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Boxing is Heating Up in Vegas, but is this the Start of a Renaissance?

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  • Boxing is Heating Up in Vegas, but is this the Start of a Renaissance?

    Click image for larger version  Name:	tymc100t.jpg Views:	1 Size:	45.4 KB ID:	12870

    By Arne K. Lang

    Beginning tomorrow (Thursday, April 25), there will be four shows in Las Vegas in a span of 10 days. They will be staged at four different venues.

    On Thursday, Roy Jones Jr. brings a club show to Sam’s Town, a locals casino that sits approximately seven miles from the center of the Las Vegas Strip. On Saturday, former world title-holders Robert Easter Jr. and Rances Barthelemy will compete for the vacant WBA world lightweight title in the featured bout at the Cosmopolitan. Showtime will televise. On Thursday, May 2, there’s a Golden Boy Promotions card at the Hard Rock showcasing undefeated prospects in three 10-round matches. That show is a teaser for the lollapalooza two days later at the T-Mobile Arena, Canelo Alvarez vs. Daniel Jacobs.

    That’s an awful lot of activity inside a short window, but does it portend a resurgence of boxing in the erstwhile Boxing Capital of the World? The reality is that the boxing scene isn’t as lively here as it used to be.

    There were several watershed events that propelled Las Vegas into a place where boxing took on the flavor of a national sport. The 1980 fight between Muhammad Ali and Larry Holmes was a bummer, but a splendid concoction in the eyes of the beancounters. The fight, which was staged on a Thursday, was the first great “parking lot extravaganza” at Caesars Palace. From the standpoint of a spectacle, none were larger than the 1982 fight between Holmes and Gerry Cooney. From the standpoint of high drama inside the ropes…well, take your pick. Between 1981 and 1987, three iconic fights were staged under the stars at Caesars Palace, each of which was named Fight of the Year by The Ring magazine: Hearns-Leonard (1981), Hearns-Hagler (1985), and Hagler-Leonard (1987).

    The opening of the MGM Grand in late December of 1993 heralded a new era in Las Vegas boxing. The self-styled City of Entertainment, the MGM Grand was the largest hotel in the world and fittingly had the largest arena on The Strip, the Grand Garden.

    The honchos at the MGM Grand jumped into boxing with both feet, inking a multi-fight deal with promoter Don King The timing was fortuitous as boxing was phasing out at Caesars Palace where ambitious expansion plans ate up the land previously dedicated to big outdoor fights.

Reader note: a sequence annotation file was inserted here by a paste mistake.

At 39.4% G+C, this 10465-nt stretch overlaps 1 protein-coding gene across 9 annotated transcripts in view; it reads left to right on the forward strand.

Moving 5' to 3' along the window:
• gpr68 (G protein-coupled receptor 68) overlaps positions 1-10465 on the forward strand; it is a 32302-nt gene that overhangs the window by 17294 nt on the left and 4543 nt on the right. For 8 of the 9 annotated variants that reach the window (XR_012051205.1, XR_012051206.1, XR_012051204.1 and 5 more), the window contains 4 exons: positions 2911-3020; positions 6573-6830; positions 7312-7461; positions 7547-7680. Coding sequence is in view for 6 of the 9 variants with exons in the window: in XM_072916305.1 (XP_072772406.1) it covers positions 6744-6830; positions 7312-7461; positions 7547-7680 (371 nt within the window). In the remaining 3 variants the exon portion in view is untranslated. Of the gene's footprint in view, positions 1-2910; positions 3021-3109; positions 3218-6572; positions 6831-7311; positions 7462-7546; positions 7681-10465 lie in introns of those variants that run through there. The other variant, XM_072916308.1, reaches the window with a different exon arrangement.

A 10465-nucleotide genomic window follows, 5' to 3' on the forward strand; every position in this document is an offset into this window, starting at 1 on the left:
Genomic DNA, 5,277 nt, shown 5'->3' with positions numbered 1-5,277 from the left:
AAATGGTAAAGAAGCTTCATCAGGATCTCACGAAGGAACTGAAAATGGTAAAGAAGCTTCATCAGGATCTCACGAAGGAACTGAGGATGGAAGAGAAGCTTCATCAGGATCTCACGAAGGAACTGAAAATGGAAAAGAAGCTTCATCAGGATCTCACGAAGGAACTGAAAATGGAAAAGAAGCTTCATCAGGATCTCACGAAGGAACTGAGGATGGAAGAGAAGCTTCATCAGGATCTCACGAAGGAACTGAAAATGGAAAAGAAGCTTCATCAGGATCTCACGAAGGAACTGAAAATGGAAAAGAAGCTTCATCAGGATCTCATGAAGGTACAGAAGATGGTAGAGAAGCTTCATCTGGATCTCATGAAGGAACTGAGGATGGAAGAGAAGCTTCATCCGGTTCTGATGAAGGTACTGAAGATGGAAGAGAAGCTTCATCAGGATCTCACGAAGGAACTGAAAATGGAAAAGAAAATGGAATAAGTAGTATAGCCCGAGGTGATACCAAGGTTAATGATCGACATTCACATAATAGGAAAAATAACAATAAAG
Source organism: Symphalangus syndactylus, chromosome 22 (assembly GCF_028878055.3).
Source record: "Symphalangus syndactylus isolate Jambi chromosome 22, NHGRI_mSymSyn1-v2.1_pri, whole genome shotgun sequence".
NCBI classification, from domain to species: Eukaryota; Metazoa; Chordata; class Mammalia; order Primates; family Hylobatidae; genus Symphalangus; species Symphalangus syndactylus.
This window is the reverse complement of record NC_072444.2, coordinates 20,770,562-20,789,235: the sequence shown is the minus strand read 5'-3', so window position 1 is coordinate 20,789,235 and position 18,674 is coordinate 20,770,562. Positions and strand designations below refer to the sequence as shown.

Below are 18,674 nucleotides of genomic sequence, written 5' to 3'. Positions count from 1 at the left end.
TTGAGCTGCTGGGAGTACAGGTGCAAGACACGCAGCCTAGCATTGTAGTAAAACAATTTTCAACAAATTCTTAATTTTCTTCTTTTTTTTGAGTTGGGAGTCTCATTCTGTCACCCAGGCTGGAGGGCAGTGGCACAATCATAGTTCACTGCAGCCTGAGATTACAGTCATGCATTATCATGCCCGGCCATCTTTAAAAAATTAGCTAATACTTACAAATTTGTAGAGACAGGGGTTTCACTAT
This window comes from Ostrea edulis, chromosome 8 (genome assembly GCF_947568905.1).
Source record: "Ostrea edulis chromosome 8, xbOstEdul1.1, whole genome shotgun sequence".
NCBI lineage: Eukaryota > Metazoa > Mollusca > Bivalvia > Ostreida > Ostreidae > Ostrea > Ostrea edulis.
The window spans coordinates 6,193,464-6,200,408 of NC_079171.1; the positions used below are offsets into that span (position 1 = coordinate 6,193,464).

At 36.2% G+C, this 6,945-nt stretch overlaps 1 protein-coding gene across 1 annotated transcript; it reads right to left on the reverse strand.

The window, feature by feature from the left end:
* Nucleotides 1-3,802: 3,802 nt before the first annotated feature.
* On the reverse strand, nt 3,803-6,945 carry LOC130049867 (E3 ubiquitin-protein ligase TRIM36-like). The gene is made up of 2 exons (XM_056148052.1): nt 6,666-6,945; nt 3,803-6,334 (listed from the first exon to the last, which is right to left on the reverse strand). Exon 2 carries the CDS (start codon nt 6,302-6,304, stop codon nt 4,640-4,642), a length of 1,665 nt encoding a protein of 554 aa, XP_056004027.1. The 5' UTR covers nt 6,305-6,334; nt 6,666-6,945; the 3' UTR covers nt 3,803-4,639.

The maiden show at the MGM Grand, on Jan. 29, 1994, was an 11-fight card topped by a welterweight title match between Felix Trinidad and Hector Camacho, but that wasn’t what the MGM honchos wanted. What they wanted was Mike Tyson, but that meant developing a relationship with Don King, as only King could deliver Tyson who was then locked away in an Indiana prison with a few more months left on his sentence.

    Tyson made his MGM Grand debut in August of 1994 in a sham fight with Peter McNeely, the first of what would be seven Grand Garden engagements for Iron Mike.

    Before the decade was out, the MGM Grand opened a sister property a short walk away, Mandalay Bay. It too embraced boxing. The first boxing shows at the property’s 12,000-seat Events Center featured Oscar De La Hoya. His May 22, 1999 lid-lifter with Oba Carr was a prelude to his Mandalay Bay megafight with Felix Trinidad.

    The first few years of the new millennium were golden years for boxing in Las Vegas. In the three-year span from 2000 to 2002 there were 135 shows. Thirty-one of these were “big room” shows, meaning they were staged on a Saturday night at the MGM Grand Garden or the Mandalay Bay Events Center. Most aired on HBO or Showtime. Many were pay-per-view.

    Things slowed down near the end of the decade and the slowdown continued as we moved into the teens.

    Here’s the breakdown for the last six years:

    Total Shows Big Room Shows*

    2013 16 4

    2014 20 6

    2015 25 7

    2016 21 5

    2017 19 6

    2018 19 3

    *The big room shows include six shows at the city’s newest arena, T-Mobile, which sits behind a sister property of the MGM Grand, and two shows at the Thomas and Mack Center on the campus of UNLV, an arena built to house the school’s basketball team when the team was a national power.

    There are many reasons for the drop-off in boxing in Las Vegas. Although it doesn’t tell the full story, heightened competition is a major factor. The slump parallels the unfolding of boxing at Barclays Center in Brooklyn which has housed 34 shows since the arena opened in September of 2012. New gambling casinos continue to pop up every year, many of which have concert halls suitable for boxing events.

    New casinos in places like Iowa, Kansas, and South Dakota have siphoned away many small shows that in earlier years would have landed in Las Vegas. In theory, the diffusion of boxing across a wider landscape is good for the sport. But don’t tell that to the folks in Las Vegas who find work at these shows, either directly as boxing officials or indirectly as ushers, concessionaires, and so forth. Most are moonlighters, but for many a second income stream is needed to maintain a decent standard of living.

    Check out more boxing news on video at The Boxing Channel
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